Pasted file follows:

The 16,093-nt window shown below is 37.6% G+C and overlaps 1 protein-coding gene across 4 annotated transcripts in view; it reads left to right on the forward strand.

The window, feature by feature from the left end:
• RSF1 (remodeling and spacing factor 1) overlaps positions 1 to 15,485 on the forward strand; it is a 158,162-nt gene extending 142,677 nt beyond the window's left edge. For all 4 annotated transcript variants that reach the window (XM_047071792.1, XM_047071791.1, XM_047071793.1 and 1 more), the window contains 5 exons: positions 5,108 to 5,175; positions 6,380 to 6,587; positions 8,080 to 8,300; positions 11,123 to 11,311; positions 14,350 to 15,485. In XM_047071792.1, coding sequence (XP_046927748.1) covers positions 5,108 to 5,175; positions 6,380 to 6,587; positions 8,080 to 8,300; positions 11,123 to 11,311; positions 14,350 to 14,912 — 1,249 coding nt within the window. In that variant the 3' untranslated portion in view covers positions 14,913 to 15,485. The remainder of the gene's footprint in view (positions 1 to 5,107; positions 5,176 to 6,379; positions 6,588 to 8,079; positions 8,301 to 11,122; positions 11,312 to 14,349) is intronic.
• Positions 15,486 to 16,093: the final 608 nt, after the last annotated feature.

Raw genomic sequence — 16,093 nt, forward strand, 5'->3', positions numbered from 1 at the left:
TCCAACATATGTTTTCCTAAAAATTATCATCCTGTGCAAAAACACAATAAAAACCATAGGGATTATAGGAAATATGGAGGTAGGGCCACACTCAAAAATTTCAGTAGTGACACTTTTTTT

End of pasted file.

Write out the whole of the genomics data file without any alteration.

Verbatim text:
The 16,093-nt window shown below is 37.6% G+C and overlaps 1 protein-coding gene across 4 annotated transcripts in view; it reads left to right on the forward strand.

The window, feature by feature from the left end:
• RSF1 (remodeling and spacing factor 1) overlaps positions 1 to 15,485 on the forward strand; it is a 158,162-nt gene extending 142,677 nt beyond the window's left edge. For all 4 annotated transcript variants that reach the window (XM_047071792.1, XM_047071791.1, XM_047071793.1 and 1 more), the window contains 5 exons: positions 5,108 to 5,175; positions 6,380 to 6,587; positions 8,080 to 8,300; positions 11,123 to 11,311; positions 14,350 to 15,485. In XM_047071792.1, coding sequence (XP_046927748.1) covers positions 5,108 to 5,175; positions 6,380 to 6,587; positions 8,080 to 8,300; positions 11,123 to 11,311; positions 14,350 to 14,912 — 1,249 coding nt within the window. In that variant the 3' untranslated portion in view covers positions 14,913 to 15,485. The remainder of the gene's footprint in view (positions 1 to 5,107; positions 5,176 to 6,379; positions 6,588 to 8,079; positions 8,301 to 11,122; positions 11,312 to 14,349) is intronic.
• Positions 15,486 to 16,093: the final 608 nt, after the last annotated feature.

Raw genomic sequence — 16,093 nt, forward strand, 5'->3', positions numbered from 1 at the left:
TCCAACATATGTTTTCCTAAAAATTATCATCCTGTGCAAAAACACAATAAAAACCATAGGGATTATAGGAAATATGGAGGTAGGGCCACACTCAAAAATTTCAGTAGTGACACTTTTTTT